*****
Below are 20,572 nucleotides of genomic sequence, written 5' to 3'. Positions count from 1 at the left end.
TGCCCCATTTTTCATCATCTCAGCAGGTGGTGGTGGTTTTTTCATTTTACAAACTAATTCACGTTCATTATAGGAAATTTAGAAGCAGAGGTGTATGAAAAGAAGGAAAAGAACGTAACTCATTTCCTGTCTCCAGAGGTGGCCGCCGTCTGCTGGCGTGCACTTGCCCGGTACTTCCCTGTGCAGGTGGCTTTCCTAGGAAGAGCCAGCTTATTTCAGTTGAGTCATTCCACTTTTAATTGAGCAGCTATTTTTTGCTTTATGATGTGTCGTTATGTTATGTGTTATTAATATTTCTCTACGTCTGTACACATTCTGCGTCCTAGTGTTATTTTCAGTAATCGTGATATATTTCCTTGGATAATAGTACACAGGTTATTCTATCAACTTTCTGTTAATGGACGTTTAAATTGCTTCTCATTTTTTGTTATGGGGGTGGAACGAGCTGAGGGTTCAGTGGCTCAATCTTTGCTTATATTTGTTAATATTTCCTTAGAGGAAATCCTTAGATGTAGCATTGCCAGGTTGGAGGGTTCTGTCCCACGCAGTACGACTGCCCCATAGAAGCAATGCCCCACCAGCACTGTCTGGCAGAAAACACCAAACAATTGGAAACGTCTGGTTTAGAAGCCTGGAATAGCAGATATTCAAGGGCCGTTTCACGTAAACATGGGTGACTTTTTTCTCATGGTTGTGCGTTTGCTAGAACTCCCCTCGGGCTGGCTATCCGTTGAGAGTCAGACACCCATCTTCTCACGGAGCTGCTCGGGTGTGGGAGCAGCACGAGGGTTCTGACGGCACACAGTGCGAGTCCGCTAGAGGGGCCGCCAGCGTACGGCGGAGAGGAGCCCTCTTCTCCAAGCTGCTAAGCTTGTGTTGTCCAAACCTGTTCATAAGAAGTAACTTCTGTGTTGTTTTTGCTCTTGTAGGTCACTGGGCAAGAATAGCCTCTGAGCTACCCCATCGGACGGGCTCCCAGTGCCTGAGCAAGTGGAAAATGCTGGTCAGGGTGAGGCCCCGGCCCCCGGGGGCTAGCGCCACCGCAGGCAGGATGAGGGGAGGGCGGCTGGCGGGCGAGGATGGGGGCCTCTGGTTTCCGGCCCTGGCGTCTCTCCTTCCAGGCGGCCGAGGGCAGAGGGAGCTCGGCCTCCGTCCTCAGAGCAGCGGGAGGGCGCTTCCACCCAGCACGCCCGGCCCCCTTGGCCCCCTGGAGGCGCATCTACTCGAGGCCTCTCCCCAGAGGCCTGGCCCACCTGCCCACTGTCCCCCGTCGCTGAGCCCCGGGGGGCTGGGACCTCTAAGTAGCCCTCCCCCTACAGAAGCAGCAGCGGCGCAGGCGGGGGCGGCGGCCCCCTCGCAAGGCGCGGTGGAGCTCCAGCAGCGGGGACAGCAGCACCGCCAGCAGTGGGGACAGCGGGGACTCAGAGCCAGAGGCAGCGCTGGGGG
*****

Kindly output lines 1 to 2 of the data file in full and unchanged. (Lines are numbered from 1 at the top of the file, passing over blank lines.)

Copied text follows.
Below are 20,572 nucleotides of genomic sequence, written 5' to 3'. Positions count from 1 at the left end.
TGCCCCATTTTTCATCATCTCAGCAGGTGGTGGTGGTTTTTTCATTTTACAAACTAATTCACGTTCATTATAGGAAATTTAGAAGCAGAGGTGTATGAAAAGAAGGAAAAGAACGTAACTCATTTCCTGTCTCCAGAGGTGGCCGCCGTCTGCTGGCGTGCACTTGCCCGGTACTTCCCTGTGCAGGTGGCTTTCCTAGGAAGAGCCAGCTTATTTCAGTTGAGTCATTCCACTTTTAATTGAGCAGCTATTTTTTGCTTTATGATGTGTCGTTATGTTATGTGTTATTAATATTTCTCTACGTCTGTACACATTCTGCGTCCTAGTGTTATTTTCAGTAATCGTGATATATTTCCTTGGATAATAGTACACAGGTTATTCTATCAACTTTCTGTTAATGGACGTTTAAATTGCTTCTCATTTTTTGTTATGGGGGTGGAACGAGCTGAGGGTTCAGTGGCTCAATCTTTGCTTATATTTGTTAATATTTCCTTAGAGGAAATCCTTAGATGTAGCATTGCCAGGTTGGAGGGTTCTGTCCCACGCAGTACGACTGCCCCATAGAAGCAATGCCCCACCAGCACTGTCTGGCAGAAAACACCAAACAATTGGAAACGTCTGGTTTAGAAGCCTGGAATAGCAGATATTCAAGGGCCGTTTCACGTAAACATGGGTGACTTTTTTCTCATGGTTGTGCGTTTGCTAGAACTCCCCTCGGGCTGGCTATCCGTTGAGAGTCAGACACCCATCTTCTCACGGAGCTGCTCGGGTGTGGGAGCAGCACGAGGGTTCTGACGGCACACAGTGCGAGTCCGCTAGAGGGGCCGCCAGCGTACGGCGGAGAGGAGCCCTCTTCTCCAAGCTGCTAAGCTTGTGTTGTCCAAACCTGTTCATAAGAAGTAACTTCTGTGTTGTTTTTGCTCTTGTAGGTCACTGGGCAAGAATAGCCTCTGAGCTACCCCATCGGACGGGCTCCCAGTGCCTGAGCAAGTGGAAAATGCTGGTCAGGGTGAGGCCCCGGCCCCCGGGGGCTAGCGCCACCGCAGGCAGGATGAGGGGAGGGCGGCTGGCGGGCGAGGATGGGGGCCTCTGGTTTCCGGCCCTGGCGTCTCTCCTTCCAGGCGGCCGAGGGCAGAGGGAGCTCGGCCTCCGTCCTCAGAGCAGCGGGAGGGCGCTTCCACCCAGCACGCCCGGCCCCCTTGGCCCCCTGGAGGCGCATCTACTCGAGGCCTCTCCCCAGAGGCCTGGCCCACCTGCCCACTGTCCCCCGTCGCTGAGCCCCGGGGGGCTGGGACCTCTAAGTAGCCCTCCCCCTACAGAAGCAGCAGCGGCGCAGGCGGGGGCGGCGGCCCCCTCGCAAGGCGCGGTGGAGCTCCAGCAGCGGGGACAGCAGCACCGCCAGCAGTGGGGACAGCGGGGACTCAGAGCCAGAGGCAGCGCTGGGGG